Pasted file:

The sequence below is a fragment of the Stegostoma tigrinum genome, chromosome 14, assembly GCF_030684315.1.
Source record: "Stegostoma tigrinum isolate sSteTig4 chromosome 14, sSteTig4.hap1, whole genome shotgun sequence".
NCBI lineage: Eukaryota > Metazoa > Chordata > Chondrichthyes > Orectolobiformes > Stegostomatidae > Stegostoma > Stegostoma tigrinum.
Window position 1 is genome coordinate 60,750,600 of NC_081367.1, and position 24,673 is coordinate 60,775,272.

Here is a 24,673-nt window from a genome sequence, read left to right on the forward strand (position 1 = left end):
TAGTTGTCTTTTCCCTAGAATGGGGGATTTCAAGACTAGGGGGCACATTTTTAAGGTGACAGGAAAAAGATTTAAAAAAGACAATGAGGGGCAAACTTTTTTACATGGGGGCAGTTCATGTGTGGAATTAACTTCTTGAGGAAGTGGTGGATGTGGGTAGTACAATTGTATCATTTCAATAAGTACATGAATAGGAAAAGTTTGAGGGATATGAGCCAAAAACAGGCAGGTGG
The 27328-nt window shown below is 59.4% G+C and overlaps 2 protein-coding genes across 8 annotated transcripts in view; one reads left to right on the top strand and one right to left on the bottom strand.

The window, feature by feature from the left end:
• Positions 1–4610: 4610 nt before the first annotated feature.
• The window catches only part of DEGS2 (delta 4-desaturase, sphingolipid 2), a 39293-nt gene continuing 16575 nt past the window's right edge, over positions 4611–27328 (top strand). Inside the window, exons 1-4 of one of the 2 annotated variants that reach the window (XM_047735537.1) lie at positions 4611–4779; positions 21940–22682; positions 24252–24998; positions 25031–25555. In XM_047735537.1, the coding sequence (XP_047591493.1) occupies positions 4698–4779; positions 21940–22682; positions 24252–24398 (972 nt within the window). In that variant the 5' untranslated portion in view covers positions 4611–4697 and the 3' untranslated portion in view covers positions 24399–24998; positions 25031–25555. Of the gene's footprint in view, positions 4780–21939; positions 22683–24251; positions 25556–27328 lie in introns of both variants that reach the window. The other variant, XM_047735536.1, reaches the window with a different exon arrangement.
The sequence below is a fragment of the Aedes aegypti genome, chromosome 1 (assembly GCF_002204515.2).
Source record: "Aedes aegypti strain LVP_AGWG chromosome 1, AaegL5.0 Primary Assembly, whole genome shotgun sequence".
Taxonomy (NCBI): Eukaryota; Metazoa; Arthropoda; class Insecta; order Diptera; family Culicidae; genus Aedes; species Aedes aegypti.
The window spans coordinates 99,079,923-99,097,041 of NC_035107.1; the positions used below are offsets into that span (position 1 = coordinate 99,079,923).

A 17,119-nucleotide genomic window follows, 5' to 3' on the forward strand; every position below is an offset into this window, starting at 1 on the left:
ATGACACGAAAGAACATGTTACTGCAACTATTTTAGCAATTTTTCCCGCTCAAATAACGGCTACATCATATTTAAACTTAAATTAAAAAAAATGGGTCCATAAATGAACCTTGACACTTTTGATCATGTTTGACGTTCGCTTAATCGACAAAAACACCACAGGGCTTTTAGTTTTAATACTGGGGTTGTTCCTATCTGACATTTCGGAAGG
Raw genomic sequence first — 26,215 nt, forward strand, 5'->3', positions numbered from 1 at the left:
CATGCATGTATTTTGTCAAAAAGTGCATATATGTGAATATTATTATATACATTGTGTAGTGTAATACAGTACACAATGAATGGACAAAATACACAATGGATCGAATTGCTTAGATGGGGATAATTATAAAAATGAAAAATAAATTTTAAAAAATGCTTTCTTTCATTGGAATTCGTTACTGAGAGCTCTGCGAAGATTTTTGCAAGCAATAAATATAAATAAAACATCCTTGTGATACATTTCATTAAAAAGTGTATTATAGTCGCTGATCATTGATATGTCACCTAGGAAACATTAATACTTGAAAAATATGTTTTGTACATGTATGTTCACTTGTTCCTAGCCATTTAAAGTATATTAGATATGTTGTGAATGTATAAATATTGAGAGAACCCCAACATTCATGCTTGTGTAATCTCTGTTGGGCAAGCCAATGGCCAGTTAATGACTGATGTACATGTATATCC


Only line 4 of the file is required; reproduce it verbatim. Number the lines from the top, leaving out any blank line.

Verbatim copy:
Window position 1 is genome coordinate 60,750,600 of NC_081367.1, and position 24,673 is coordinate 60,775,272.